In Defense of 4e

 

Photo by Matt Williams

Wizards of the Coast announced this week they are working on Dungeons & Dragons 5th edition. Unlike previous releases they are now courting player input. Many long-time players were upset by 4th edition. They often referred to it as World of Warcraft with pen and paper.

As a relative newcomer to D&D I think there is some good to be had in asking for player input. But, it won’t be an easy road to travel. I should clarify that I like 4e. For years I looked at D&D with fascination but never took the plunge. The game looked too difficult to get into. Creating a player, getting a party, finding a DM, and playing appeared to be massive chores.

Fourth edition simplified all of that. It made the game accessible to a wider group of potential players. Friends often spoke of the difficulty in finding a good Dungeon Master for their 3rd edition and 3.5 pathfinder games. Players who wanted to wear the DM helmet found themselves rudderless. Fourth edition made the task of creating encounters much easier. The new Dungeon Master Guide walks DMs through encounter creation and helps them to balance the fight for adventurers of any level. Need a moderately difficult encounter for a party of fifth-level characters? Don’t worry because the DM Guide makes that easy to accomplish.

It is clear that the focus of the game has shifted to place a spotlight on the action. Yet, any DM worth their mettle can weave a tale for their players. This allows for the adventurers to earn XP in non-combat settings.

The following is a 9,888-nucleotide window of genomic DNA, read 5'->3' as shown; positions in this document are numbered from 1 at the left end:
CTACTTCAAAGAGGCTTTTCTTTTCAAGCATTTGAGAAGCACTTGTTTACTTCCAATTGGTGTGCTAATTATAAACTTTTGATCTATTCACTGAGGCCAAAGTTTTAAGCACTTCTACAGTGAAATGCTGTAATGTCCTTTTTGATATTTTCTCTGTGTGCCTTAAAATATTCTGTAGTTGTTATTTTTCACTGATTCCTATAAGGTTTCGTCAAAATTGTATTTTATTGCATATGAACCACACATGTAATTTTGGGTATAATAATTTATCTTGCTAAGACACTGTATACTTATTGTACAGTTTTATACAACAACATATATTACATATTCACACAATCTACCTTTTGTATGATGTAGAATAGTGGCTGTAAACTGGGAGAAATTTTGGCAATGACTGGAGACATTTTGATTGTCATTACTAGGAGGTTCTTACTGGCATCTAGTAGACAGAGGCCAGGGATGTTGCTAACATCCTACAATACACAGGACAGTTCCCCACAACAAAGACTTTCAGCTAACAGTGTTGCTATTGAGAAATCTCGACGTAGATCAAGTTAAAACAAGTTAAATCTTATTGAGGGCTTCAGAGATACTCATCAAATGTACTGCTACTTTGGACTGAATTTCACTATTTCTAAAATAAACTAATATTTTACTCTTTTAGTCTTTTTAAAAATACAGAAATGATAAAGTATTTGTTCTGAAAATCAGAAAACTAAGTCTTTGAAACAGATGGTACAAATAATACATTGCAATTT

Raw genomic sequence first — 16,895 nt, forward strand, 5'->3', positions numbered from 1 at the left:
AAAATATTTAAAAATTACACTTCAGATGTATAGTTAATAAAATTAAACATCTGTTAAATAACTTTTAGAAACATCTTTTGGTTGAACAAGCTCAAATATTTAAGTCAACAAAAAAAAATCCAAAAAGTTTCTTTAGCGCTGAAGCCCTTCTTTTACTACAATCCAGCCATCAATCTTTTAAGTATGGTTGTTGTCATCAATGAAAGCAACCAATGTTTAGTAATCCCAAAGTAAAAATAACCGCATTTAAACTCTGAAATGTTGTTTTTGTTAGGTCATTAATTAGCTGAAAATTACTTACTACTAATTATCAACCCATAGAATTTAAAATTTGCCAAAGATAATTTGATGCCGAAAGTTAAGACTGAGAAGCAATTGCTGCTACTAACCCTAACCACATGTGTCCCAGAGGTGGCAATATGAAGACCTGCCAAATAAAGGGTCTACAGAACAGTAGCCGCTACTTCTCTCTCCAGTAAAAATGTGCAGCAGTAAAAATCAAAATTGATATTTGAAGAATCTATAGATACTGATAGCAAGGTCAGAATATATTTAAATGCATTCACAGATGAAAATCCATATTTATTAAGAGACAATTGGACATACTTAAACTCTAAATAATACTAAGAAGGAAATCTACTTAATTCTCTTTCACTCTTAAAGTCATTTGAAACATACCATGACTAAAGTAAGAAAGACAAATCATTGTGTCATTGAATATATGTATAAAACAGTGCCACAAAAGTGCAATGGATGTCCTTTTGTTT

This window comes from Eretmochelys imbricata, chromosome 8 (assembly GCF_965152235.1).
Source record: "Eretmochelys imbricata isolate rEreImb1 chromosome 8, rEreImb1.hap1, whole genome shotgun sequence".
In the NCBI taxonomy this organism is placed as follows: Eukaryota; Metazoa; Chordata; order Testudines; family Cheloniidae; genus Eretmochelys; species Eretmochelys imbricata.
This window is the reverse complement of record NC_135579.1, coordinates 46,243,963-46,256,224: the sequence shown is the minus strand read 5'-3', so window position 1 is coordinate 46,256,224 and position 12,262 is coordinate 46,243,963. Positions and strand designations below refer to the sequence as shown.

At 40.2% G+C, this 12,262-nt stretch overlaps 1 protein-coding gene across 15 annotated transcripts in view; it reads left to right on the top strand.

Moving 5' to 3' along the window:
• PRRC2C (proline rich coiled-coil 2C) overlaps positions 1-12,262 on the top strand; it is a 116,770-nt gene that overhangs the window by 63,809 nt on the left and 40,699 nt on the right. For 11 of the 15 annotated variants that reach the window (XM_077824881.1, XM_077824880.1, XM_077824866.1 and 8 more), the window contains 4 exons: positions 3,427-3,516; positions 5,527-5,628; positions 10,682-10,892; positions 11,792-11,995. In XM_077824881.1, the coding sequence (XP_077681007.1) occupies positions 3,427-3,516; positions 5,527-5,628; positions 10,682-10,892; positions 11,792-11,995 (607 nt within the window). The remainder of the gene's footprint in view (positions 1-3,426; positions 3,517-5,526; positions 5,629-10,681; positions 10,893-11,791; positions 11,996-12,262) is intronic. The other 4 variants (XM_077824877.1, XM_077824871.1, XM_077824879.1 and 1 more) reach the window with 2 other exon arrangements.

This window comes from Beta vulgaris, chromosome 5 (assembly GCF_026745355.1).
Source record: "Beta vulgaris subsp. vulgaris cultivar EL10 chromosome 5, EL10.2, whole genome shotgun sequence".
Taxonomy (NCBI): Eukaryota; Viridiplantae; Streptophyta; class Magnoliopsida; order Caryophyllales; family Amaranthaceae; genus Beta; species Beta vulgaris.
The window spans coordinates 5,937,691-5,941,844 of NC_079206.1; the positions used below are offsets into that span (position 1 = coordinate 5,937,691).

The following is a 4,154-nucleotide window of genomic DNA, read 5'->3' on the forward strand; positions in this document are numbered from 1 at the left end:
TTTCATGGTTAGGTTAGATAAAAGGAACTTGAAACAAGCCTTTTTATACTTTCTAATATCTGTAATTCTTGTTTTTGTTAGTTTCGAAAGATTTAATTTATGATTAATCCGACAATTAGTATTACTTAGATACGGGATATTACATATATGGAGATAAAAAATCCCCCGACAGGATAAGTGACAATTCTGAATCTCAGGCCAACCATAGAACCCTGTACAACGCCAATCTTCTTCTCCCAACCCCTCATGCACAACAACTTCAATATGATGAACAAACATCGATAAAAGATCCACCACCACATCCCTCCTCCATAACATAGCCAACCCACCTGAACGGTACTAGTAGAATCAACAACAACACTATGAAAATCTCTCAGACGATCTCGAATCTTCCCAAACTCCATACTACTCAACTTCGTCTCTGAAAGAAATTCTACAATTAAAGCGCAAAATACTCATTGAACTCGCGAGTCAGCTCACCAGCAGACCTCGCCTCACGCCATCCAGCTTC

As any gamer quickly learns, gamers hold myriad opinions and are unafraid of voicing those opinions. This could prove problematic when Wizards invites feedback as part of developing 5th edition. People have grown up with D&D and are passionate about the game. To many people it means so much. The cacophony of feedback will not be easy to sift through. I don’t envy Wizards’ task. But, they are taking a huge leap in the right direction. Finding out, in a transparent setting, what their customers want may help to improve the game so many of us love and enjoy.

What do you think about Wizards’ new move? Please post your comments below.

3 thoughts on “In Defense of 4e

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  1. As a newer player myself I wasn’t sure what to think when “5E” was announced. This will be my first time to make a decision to keep on or go with the new shiny. But I’m glad WotC is going about this new iteration in the manner they have so far. I think they have some very smart people who will be able to wade through all the input and make smart decisions about what to use from the playtest and what not. So it’s a good time to be a fan and let’s hope we can get more people into this fun hobby.

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  2. I suspect strongly that 5E will not make any dent in my policy of not playing D&D. I’ve been out of the habit since before AD&D2 and nothing I’ve seen since then (AD&D2, D&D Cyclopedia, D&D3, D&D3.5, Pathfinder, D&D4) has caught my fancy.

    I’ve grown into an entirely different kind of role-playing than any D&D will likely ever offer. Thankfully there are loads of other games out there so I don’t have to give up the hobby entirely.

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  3. The fact that WoTC will be looking for player input is nothing short of important. But, if they have any hope of survival they really need to get valuable input. I firmly believe that there will always be a place for pen and paper (or the future’s version of those items) RPGs. Eventually we have to walk away from Skyrim, WoW, and SWTOR. Then we can interact with real people IN PERSON.

    I’m not currently playing in a D&D game because of my move. It has become hard to make a weekday game when commute to the game is no less than an hour each way. I do miss playing though.

    Michael, thank you for reminding us about the other possibilities. I’ve never played the other games you mentioned but do know that Pathfinder is very popular.

    Bob, I hope you’re right. They have the money to hire people a lot smarter than I am. My fingers are firmly crossed in hope.

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